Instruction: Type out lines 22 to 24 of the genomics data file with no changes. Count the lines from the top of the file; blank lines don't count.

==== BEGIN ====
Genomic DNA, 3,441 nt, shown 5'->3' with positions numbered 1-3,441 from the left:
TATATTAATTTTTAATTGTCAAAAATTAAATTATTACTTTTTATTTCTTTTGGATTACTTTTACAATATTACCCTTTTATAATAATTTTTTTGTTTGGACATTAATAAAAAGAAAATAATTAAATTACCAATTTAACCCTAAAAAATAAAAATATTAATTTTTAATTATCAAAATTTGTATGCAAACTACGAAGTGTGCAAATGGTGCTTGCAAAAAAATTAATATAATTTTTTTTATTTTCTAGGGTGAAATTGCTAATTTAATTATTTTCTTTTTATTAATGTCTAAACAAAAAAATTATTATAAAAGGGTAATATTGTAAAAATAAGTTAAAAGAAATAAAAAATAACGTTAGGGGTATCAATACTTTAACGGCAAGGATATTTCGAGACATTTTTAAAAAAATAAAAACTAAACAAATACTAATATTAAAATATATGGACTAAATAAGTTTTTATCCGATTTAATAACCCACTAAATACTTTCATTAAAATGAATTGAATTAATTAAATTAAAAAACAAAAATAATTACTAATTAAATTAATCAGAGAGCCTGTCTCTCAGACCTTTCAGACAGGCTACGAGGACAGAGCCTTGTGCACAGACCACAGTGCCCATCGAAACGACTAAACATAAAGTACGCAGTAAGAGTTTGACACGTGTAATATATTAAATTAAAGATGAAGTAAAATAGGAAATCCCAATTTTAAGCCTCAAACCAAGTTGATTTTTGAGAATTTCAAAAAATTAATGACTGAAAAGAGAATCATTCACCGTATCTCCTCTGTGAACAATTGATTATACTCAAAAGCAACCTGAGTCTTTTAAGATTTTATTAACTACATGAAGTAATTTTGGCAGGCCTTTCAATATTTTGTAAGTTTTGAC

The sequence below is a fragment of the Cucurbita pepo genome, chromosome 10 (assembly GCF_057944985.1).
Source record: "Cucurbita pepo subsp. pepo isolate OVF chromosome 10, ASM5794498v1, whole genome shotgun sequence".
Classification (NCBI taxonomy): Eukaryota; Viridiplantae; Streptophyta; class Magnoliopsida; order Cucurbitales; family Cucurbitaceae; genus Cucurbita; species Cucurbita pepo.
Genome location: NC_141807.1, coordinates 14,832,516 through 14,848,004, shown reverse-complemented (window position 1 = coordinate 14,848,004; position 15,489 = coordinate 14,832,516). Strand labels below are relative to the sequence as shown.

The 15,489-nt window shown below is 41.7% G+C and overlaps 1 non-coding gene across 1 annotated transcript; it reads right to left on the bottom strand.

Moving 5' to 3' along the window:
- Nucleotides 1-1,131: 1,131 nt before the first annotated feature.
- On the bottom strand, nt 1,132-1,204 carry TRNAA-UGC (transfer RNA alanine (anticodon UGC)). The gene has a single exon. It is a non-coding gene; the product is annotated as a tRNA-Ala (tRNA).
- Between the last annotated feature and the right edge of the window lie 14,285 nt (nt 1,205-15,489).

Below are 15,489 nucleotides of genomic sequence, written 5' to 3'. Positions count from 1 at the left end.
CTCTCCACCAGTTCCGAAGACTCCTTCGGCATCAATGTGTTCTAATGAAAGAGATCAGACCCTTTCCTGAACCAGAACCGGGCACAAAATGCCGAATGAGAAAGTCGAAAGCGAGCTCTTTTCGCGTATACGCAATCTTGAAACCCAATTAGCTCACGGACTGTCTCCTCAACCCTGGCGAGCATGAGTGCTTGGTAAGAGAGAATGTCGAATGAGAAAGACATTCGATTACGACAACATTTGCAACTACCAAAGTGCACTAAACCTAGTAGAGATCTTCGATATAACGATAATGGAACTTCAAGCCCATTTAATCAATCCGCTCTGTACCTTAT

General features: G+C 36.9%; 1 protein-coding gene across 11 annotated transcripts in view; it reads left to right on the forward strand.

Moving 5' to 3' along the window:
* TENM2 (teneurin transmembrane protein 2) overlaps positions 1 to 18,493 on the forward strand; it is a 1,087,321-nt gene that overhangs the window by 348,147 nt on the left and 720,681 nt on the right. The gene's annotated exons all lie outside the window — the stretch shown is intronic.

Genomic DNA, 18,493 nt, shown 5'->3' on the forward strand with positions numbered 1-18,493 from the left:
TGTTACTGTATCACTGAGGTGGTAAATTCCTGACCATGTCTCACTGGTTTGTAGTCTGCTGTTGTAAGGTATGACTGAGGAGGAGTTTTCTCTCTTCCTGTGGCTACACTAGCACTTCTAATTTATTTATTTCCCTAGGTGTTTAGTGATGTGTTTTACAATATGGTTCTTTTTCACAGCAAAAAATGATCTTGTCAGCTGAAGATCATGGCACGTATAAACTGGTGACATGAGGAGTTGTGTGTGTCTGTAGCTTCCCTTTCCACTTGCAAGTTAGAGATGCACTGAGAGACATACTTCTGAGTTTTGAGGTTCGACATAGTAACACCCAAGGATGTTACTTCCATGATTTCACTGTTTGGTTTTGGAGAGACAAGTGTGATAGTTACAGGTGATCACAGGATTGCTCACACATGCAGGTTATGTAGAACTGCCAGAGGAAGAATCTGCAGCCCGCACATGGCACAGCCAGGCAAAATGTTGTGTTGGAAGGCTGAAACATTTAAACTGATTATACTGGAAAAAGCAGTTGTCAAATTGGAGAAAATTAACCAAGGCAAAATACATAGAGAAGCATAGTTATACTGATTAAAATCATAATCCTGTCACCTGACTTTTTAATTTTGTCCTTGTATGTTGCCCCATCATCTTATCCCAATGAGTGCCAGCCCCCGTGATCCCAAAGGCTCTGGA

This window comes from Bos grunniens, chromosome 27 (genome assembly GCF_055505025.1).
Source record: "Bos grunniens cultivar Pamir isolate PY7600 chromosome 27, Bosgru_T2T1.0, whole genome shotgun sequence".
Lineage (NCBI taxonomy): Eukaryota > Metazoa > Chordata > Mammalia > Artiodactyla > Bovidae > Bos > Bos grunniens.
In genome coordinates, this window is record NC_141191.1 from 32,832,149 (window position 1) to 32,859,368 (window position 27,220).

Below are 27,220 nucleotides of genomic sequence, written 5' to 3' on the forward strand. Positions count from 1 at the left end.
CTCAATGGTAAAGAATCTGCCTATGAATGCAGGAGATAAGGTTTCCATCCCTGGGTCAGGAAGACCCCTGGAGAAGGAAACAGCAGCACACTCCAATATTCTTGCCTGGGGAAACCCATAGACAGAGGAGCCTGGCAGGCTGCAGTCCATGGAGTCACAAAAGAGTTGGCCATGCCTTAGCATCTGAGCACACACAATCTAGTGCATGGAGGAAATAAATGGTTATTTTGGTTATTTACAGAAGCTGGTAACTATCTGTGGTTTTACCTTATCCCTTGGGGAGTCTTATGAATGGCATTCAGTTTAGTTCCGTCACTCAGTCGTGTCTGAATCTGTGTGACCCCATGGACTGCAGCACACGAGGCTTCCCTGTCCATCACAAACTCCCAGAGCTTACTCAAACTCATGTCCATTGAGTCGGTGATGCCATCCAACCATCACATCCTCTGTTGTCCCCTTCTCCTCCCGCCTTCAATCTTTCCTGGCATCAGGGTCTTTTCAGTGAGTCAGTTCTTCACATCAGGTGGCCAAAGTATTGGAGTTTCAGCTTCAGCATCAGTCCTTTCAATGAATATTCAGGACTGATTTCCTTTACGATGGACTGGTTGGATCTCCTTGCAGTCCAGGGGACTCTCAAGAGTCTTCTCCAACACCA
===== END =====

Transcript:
In genome coordinates, this window is record NC_141191.1 from 32,832,149 (window position 1) to 32,859,368 (window position 27,220).

Below are 27,220 nucleotides of genomic sequence, written 5' to 3' on the forward strand. Positions count from 1 at the left end.
CTCAATGGTAAAGAATCTGCCTATGAATGCAGGAGATAAGGTTTCCATCCCTGGGTCAGGAAGACCCCTGGAGAAGGAAACAGCAGCACACTCCAATATTCTTGCCTGGGGAAACCCATAGACAGAGGAGCCTGGCAGGCTGCAGTCCATGGAGTCACAAAAGAGTTGGCCATGCCTTAGCATCTGAGCACACACAATCTAGTGCATGGAGGAAATAAATGGTTATTTTGGTTATTTACAGAAGCTGGTAACTATCTGTGGTTTTACCTTATCCCTTGGGGAGTCTTATGAATGGCATTCAGTTTAGTTCCGTCACTCAGTCGTGTCTGAATCTGTGTGACCCCATGGACTGCAGCACACGAGGCTTCCCTGTCCATCACAAACTCCCAGAGCTTACTCAAACTCATGTCCATTGAGTCGGTGATGCCATCCAACCATCACATCCTCTGTTGTCCCCTTCTCCTCCCGCCTTCAATCTTTCCTGGCATCAGGGTCTTTTCAGTGAGTCAGTTCTTCACATCAGGTGGCCAAAGTATTGGAGTTTCAGCTTCAGCATCAGTCCTTTCAATGAATATTCAGGACTGATTTCCTTTACGATGGACTGGTTGGATCTCCTTGCAGTCCAGGGGACTCTCAAGAGTCTTCTCCAACACCA